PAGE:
New Mexico Congressional Primaries Finalized

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The New Mexico Sec. of State has announced the final ballot for the June congressional primary elections. It doesn’t look like there are any surprises: everybody who prequalified at the party nominating conventions is aready on the ballot. However, I guess everybody else running for the three seats being vacated by Rep. Steve Pearce, Rep. Heather Wilson, and Rep. Tom Udall will appear on the ballot as well.

That Heath Haussamen guy also get a mention in the CQ piece:

Although the petitioning candidates will now be on the ballot, their chances of winning appear to be slim. No candidate who failed to qualify in the pre-primary convention has ever won their party’s primary, said New Mexico political analyst Heath Haussamen: “I think candidates have a hard time arguing they’re credible if they don’t get 20 percent in the pre-primary convention.”

Like I said, no big surprises, but at least everything is finalized now. I’ll keep you posted on any crazy developments, and be sure to keep an eye on the fundraising numbers over on the sidebar.

MapLight fundraising updates

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It looks like MapLight has finally added a slew of candidates from New Mexico to their database. I’ve got four MapLight widgets on the sidebar, broken down by the Senate race and congressional district, and you can see that Rep. Heather Wilson is beating both Rep. Tom Udall and Rep. Steve Pearce in the money game:

However, while Wilson and Pearce are spending cash fighting for the Republican nomination, Udall can relax a bit and save his dough for the general election.

Meanwhile, Martin Heinrich, Harry Teague and Don Wiviott are leading in fundraising for the first, second, and third congressional districts, respectfully.

The widgets will remain there on the right throughout the 2008 election cycle, so you can always check to see how much money the candidates have raised.

Fundraising push for True Blue New Mexico

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Today, the GOP heavy hitters are fundraising to improve their chances in New Mexico: Dick Cheney is holding a D.C. event for Rep. Steve Pearce (similar to one he already headlined for Rep. Heather Wilson) and Karl Rove will be in Artesia helping raise cash for the state Republican Party.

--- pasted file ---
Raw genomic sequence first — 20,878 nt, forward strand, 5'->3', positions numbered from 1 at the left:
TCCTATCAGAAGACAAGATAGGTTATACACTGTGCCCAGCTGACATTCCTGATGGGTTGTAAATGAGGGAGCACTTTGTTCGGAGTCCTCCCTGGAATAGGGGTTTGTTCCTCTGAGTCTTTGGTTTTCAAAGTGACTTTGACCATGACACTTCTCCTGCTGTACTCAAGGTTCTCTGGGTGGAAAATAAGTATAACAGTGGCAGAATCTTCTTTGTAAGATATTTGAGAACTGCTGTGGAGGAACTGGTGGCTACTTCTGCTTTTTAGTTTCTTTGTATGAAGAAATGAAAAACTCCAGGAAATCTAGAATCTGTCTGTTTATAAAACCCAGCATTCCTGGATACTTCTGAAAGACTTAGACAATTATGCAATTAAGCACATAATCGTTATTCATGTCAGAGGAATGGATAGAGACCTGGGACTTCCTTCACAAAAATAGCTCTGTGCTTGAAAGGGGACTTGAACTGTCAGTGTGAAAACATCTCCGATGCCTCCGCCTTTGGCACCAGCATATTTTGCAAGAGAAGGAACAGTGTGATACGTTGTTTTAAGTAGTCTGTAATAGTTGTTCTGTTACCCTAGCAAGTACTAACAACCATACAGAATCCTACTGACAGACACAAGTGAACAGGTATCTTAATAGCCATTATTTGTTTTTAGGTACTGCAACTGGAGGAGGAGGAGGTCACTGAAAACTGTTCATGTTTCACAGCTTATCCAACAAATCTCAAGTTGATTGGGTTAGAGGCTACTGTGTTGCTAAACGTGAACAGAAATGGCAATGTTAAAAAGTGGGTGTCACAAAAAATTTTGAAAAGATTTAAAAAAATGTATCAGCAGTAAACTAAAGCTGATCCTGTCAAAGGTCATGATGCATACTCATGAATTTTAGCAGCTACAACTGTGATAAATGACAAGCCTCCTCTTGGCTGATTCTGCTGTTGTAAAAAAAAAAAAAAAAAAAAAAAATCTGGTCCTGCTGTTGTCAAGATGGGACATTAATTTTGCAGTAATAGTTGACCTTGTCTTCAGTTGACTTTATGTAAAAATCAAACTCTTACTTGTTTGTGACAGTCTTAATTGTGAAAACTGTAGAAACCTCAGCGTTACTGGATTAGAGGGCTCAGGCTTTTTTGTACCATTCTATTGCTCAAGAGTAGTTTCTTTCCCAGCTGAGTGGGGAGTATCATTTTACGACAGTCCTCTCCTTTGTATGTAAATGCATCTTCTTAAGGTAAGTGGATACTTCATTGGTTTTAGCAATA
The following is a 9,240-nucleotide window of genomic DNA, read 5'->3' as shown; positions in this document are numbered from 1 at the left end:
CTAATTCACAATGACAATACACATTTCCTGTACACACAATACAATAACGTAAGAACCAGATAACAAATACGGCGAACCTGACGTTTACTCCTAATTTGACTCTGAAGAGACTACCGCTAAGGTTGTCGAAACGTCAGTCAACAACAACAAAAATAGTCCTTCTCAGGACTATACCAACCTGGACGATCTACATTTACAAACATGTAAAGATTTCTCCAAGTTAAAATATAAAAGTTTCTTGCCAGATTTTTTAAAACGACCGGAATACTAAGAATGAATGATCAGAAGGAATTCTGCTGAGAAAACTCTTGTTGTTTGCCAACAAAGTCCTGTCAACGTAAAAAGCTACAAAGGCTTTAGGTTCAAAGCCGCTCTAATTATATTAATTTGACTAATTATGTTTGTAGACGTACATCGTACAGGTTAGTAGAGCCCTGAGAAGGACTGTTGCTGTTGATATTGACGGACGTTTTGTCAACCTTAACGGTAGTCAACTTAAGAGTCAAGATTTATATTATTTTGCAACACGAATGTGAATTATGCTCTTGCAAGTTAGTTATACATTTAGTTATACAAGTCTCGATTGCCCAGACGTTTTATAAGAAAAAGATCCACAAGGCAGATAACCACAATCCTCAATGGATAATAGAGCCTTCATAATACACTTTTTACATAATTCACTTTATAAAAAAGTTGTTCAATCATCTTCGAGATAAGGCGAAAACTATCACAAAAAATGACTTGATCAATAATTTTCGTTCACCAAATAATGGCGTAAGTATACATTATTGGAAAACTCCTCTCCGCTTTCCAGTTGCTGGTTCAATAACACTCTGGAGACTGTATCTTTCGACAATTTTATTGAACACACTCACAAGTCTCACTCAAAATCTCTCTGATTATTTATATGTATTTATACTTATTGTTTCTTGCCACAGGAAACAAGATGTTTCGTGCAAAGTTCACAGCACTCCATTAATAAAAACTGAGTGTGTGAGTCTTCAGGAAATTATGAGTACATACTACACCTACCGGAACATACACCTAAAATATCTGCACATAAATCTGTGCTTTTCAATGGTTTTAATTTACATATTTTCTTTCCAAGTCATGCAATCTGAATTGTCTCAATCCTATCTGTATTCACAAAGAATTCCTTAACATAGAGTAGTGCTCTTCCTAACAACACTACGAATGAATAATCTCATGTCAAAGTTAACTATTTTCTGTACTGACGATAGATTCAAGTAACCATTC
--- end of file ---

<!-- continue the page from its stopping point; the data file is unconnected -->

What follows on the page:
As regular readers know, this year is a rare situation: four of New Mexico’s five Congressional seats are open, while the fifth is held by Democratic Sen. Jeff Bingaman. The seat being vacated by Sen. Pete Domenici is a likely pick-up opportunity with Rep. Tom Udall leading the charge, and Martin Heinrich and Bill McCamley have excellent chances in the 1st and 2nd Congressional districts, respectively. In addition, a good crop of candidates is in the field for the probably Democratic-safe 3rd Congressional District.

Some cohorts in the netroots, NewMexico FBIHOP and Democracy for New Mexico, have organized an ActBlue page to help counter the GOP fundraising efforts. Today is the kickoff for True Blue New Mexico. You can help by giving some cash to some great progressive candidates. Early money is more important than cash that comes late in the campaign, and every dollar you give now will help blunt the thousands of dollars that Rove and Cheney hope to raise today.

US Attorney scandal continues to make headlines

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As this article in The Hill makes clear, the firing of nine US attorneys in 2006-07 has disappeared from the front pages since Alberto Gonzales resigned as US Attorney General last year. The article asserts that investigations into the firings will bring a renewed focus on the scandal, and, of course, New Mexico plays front-and-center:

Iglesias’s case is in the crosshairs of all three investigations. Testifying before Congress, he alleged last year that Sen. Pete Domenici (R-N.M.) and Rep. Heather Wilson (R-N.M.) pressured him to accelerate an investigation of a Democratic politician in New Mexico ahead of Wilson’s tight reelection bid. Iglesias said he did not plan to bring charges before the November elections, and was fired in December 2006. The administration says it was not satisfied with his pursuit of voter-fraud cases.

Public records show that the Senate ethics committee spent nearly $5,000 to send three staff members to Albuquerque in March and July last year.

I’m sure Rep. Steve Pearce welcomes the news.